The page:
Minnesota Prairie Roots

Writing and photography by Audrey Kletscher Helbling

For 52 years: A rural Minnesota church prepares for Holy Week with Last Supper Drama April 11, 2014

FOR CHRISTIANS LIKE MYSELF, Holy Week marks a period of reflection and repentance as we remember the final days in the life of Christ before his crucifixion and resurrection.

St. John's members portray the disciples in this undated vintage photo, the first record of a photograph from The Last Supper Drama. Actors, from left to right, are Luverne Hafemeyere, Earl Meese, Vicgtor Luedke, Howard Meese, Virgil Bosshart, Arnold Keller, P.L. Golden, Alvin bosshart, Paul Bauer, Elmer Covert Sr. and Arnold Bauer. Photo courtesy of St. John's.

St. John’s members portray the disciples in this undated vintage photo, the first record of a photograph from “The Last Supper Drama.” Actors, from left to right, are Luverne Hafemeyere, Earl Meese, Vicgtor Luedke, Howard Meese, Virgil Bosshart, Arnold Keller, P.L. Golden, Alvin bosshart, Paul Bauer, Elmer Covert Sr. and Arnold Bauer. Photo courtesy of St. John’s.

For St. John’s United Church of Christ, Wheeling Township, rural Faribault, a presentation of  “The Last Supper Drama” has been a long-standing Holy Week tradition. For 51 years, 52 this April 13, this congregation has presented the drama written by long ago pastor, the Rev. W. Rasche, and based on Leonardo da Vinci’s famous painting. It’s truly remarkable that a tradition like this would continue for more than five decades.

Twice, if not thrice, I’ve lost count, I’ve attended this Palm Sunday evening drama at this country church northeast of Faribault.

St. John's 50th presentation of The Last Supper Drama in the sanctuary.

St. John’s 50th presentation of “The Last Supper Drama” in the sanctuary. Minnesota Prairie Roots file photo 2012.

As darkness falls, voices hush, mood-setting music plays and a spotlight shines upon 12 performers role-playing the disciples.

It is a profound performance which presents a personal perspective on the relationships between Jesus and his followers.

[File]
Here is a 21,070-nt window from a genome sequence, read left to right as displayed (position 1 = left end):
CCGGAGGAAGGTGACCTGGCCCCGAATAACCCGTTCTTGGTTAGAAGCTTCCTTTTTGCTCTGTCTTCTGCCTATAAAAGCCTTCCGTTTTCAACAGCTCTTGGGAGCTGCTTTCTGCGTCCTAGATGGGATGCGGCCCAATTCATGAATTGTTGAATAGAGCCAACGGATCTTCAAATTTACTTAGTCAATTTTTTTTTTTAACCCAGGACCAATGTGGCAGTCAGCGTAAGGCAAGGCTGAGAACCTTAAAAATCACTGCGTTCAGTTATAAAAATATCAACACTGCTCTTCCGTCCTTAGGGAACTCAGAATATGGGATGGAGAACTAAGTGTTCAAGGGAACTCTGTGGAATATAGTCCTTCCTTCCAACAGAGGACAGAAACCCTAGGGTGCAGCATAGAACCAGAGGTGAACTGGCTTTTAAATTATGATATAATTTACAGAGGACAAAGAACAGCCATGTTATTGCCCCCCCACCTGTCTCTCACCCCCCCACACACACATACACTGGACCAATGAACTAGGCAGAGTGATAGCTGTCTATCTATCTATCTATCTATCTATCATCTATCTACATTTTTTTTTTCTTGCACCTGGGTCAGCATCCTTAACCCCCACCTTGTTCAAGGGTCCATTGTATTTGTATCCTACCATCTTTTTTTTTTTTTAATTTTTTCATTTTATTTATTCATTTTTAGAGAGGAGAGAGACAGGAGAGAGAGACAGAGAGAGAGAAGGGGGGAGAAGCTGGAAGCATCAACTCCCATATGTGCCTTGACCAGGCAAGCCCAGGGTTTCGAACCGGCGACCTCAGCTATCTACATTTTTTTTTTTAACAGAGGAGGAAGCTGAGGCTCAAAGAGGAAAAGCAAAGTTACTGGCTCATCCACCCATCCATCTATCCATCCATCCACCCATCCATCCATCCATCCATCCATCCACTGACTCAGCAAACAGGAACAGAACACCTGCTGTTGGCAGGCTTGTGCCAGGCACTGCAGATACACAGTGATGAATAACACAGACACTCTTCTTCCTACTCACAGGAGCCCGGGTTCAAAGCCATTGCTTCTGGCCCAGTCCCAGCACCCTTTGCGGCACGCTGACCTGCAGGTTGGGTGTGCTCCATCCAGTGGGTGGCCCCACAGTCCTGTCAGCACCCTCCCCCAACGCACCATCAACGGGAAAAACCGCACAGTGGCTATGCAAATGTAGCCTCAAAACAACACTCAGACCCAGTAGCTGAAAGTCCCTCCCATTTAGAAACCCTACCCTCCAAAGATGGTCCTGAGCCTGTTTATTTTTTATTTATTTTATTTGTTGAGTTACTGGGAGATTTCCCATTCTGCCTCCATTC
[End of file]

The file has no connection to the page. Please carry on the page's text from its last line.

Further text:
I’d encourage you to attend. It’s worth the drive, worth your time.

There’s something about sitting straight-backed in a pew in the darkness of a Palm Sunday evening within the walls of an aged limestone church in the company of believers that comforts me and puts me in the proper meditative mindset for Holy Week. And that reaction is, I expect, exactly as St. John’s intends.

The parking lot at St. John's United Church of Christ, Wheeling Township, is nearly full 20 minutes before the congregation's annual performance of The Last Supper Drama.

The parking lot at St. John’s United Church of Christ, Wheeling Township, is nearly full 20 minutes before the congregation’s annual performance of “The Last Supper Drama”. Minnesota Prairie Roots file photo 2012.

FYI: St. John’s is located 10 miles northeast of Faribault. Take Minnesota State Highway 60 east for eight miles and then turn north onto Rice County 24. Drive two miles to 19086 Jacobs Avenue.

The drama begins at 8 p.m. on Sunday, April 13, and is followed by lunch afterward in the fellowship hall.

© Copyright 2014 Audrey Kletscher Helbling

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12 Responses to “For 52 years: A rural Minnesota church prepares for Holy Week with Last Supper Drama”

  1. Dan Traun Says:

    What a great and long-standing tradition.

  2. treadlemusic Says:

    A wonderful way to begin the special observance week.

  3. Beth Ann Says:

    Our church does the same thing here and Chris actually was in it when we lived in Pennsylvania. It is a very moving drama and one that really gets you into the real spirit of the Christian season, doesn’t it?

    • That’s great to hear, that this is also a tradition in other churches.What role did Chris play? And I didn’t know you lived in Pennsylvania once.

      • Beth Ann Says:

        Chris played John. He just told me he still has his reviews. 🙂 What a nut. Yep—we lived in Monaca for 3 years —–close to Pittsburgh. We had this awesome house we “renovated” and the boys learned to ride bikes there, played their first league basketball and soccer and we have some great memories of that place. Chris worked for Anchor Hocking at the time. Years and years ago!

      • I still have a lot to learn about you and “John.” What wonderful first memories of the boys.

  4. Mike S. Says:

    Interesting tradition! I’ve never heard of a congregation doing this before.

  5. What a Great Tradition! I have never seen anything like that. I thought it was cool as a kid doing the Stations of the Cross. Happy Weekend – thanks for sharing:)


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